In April 2012, Emily Ludwig’s sister was driving north on Route 7 in Columbiana County with her two children and their dog when a driver traveling in the opposite direction crossed the centerline and hit their van head-on.

The children survived, but mom Amanda Bibbee and the dog were killed.

Two years later, Ludwig’s other sister, Meghann Nign, her husband, Jamie Nign, and one of their daughter’s friends were all killed in another head-on collision with a car that crossed the center and hit their SUV as they drove on Route 518, also in Columbiana County.

“Not only our family was affected on those days,” said Ludwig, a Columbiana County native, in testimony before the House Transportation and Public Safety Committee. “Ten children lost parents on those days. My parents lost children. I lost my sisters. I’m sure the ones who caused the accidents, (their) lives will forever be changed.”

Now, a bill moving through the state legislature would add a potential preventative measure to make two-lane state highways safer: centerline rumble strips.

Rumble strips are narrow areas of raised or depressed road surface. They can either extend across an entire lane of traffic or along the shoulder or center of a road. The strips cause vibration and a rumbling sound inside a vehicle, which notifies drivers of unusual traffic conditions ahead or that they are drifting out of their lane.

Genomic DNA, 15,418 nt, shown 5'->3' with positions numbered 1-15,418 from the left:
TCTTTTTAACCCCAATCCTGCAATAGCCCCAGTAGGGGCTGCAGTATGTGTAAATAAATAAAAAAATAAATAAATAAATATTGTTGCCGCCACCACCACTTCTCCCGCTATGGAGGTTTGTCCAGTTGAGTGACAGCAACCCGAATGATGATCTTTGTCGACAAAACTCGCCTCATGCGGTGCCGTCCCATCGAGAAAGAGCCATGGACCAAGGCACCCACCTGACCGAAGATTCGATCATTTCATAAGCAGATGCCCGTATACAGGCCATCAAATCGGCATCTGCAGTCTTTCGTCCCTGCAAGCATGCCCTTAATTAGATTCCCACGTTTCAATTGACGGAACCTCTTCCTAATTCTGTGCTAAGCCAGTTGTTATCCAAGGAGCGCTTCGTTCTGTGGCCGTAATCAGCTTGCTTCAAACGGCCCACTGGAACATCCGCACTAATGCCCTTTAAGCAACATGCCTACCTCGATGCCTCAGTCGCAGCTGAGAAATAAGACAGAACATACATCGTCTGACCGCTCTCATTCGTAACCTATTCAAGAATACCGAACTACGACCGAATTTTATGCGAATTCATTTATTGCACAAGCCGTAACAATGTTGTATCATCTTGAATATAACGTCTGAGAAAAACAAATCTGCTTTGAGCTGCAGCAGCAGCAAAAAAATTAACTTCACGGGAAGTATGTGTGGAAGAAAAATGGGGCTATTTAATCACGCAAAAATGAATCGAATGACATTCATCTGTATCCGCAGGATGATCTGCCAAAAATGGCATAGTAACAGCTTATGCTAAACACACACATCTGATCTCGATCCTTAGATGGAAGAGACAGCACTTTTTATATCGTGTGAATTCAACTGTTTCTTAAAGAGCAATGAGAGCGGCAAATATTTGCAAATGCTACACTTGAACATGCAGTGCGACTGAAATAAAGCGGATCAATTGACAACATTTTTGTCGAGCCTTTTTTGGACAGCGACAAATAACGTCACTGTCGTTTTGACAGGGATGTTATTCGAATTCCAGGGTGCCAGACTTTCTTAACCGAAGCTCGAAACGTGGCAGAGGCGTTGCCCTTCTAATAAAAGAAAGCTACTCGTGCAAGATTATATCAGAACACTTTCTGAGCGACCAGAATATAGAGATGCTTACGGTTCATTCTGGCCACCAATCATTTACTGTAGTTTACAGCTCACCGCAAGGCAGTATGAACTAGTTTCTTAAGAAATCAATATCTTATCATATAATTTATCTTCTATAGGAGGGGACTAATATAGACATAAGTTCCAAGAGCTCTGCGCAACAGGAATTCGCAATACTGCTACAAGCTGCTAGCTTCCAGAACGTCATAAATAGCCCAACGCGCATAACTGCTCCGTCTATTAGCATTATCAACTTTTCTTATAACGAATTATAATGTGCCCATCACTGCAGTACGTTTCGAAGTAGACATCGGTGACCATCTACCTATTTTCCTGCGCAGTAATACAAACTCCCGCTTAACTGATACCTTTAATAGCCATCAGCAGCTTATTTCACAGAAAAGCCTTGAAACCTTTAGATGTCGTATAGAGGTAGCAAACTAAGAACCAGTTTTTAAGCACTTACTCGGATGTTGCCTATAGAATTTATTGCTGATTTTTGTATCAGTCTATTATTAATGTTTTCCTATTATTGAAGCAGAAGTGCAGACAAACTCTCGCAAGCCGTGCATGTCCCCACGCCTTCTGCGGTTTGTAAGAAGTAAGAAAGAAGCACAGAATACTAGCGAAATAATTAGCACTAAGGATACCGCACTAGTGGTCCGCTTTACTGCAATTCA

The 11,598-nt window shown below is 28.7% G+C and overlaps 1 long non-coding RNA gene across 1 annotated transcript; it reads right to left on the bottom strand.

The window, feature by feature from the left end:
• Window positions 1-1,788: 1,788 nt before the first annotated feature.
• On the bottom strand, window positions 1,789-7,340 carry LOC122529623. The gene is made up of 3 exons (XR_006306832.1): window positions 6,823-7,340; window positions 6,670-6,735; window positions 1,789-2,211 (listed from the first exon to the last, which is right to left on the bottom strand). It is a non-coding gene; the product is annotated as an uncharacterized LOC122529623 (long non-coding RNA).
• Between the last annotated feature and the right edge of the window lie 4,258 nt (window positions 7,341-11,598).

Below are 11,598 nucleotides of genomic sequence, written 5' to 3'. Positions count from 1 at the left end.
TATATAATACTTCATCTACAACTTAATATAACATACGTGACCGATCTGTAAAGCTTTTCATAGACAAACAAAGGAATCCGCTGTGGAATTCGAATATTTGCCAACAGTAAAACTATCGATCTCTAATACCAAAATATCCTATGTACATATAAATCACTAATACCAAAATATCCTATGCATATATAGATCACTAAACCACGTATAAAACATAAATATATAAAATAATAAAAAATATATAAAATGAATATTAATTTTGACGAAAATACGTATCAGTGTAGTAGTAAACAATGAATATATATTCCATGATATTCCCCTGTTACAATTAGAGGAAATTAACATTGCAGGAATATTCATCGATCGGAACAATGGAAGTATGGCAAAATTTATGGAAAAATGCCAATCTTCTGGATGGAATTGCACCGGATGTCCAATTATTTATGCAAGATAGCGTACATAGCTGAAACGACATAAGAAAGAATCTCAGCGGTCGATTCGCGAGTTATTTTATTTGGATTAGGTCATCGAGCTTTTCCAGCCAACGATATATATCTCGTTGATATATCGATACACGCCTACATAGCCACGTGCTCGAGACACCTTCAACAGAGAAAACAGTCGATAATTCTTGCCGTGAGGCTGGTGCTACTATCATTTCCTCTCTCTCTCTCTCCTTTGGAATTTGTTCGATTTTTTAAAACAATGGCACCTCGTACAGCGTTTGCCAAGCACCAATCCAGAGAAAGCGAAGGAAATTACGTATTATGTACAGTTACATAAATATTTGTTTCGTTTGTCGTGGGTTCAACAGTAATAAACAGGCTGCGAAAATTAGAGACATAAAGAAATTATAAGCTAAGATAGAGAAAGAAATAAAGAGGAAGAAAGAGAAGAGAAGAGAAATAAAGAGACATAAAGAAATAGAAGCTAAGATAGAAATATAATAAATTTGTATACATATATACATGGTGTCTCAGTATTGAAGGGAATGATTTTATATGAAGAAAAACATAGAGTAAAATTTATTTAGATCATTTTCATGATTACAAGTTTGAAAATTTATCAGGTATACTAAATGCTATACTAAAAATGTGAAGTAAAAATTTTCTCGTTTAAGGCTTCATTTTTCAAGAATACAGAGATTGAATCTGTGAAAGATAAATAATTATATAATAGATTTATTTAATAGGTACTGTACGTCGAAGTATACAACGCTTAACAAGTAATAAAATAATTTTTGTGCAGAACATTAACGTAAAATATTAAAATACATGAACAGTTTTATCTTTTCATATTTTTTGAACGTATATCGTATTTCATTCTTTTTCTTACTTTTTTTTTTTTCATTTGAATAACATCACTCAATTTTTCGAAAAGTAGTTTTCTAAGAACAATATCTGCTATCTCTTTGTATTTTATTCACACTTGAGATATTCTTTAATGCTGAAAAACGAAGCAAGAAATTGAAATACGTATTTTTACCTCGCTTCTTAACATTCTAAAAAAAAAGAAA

House Bill 51 would require the Ohio Department of Transportation to install the strips for all two-way state highways that have a speed limit more than 45 mph. The bill would cost ODOT between $700 and $1,025 per mile to install rumble strips on the required highways.

The cost would be spread over several years. The bill states that the strips would be added during the construction of a new state highway and during major repair work or repaving of existing highways.

Rep. Timothy E. Ginter, R-Salem, is the chief sponsor of the bill. He said hearing Ludwig’s story prompted him to pursue the issue.

“The center of the discussion has always been the recognition that we are talking about human lives. We’re talking about saving human lives here,” Ginter said.

“Down the road, it will be gratifying to know that families won’t have to go through the heartache of loss of a loved one because we implemented even simple measures to make driving on our highways safer.”

Ginter says ODOT is supportive of the measure in concept. An ODOT spokesman said the department is in conversation with Ginter about ensuring that the strips are installed in places where they are actually needed.

According to the Federal Highway Administration, an agency within the U.S. Department of Transportation, centerline rumble strips reduce fatal and injury crashes by 38% to 50% on rural two-lane roads, and by 37% to 91% on urban two-lane roads. Last year, the department of transportation in Georgia published a report that found a 42% reduction in crashes in which a driver crosses the centerline after the installation of the strips.

Gov. Mike DeWine also is supportive of the measure. For Ludwig, seeing the interest from others is encouraging.

“It’s honestly really heartwarming,” she said. “It’s nice to know that other people care. More than anything, my family just wants to know that this isn’t going to happen to somebody else’s family.”

bdeeter@dispatch.com

@BenDeeter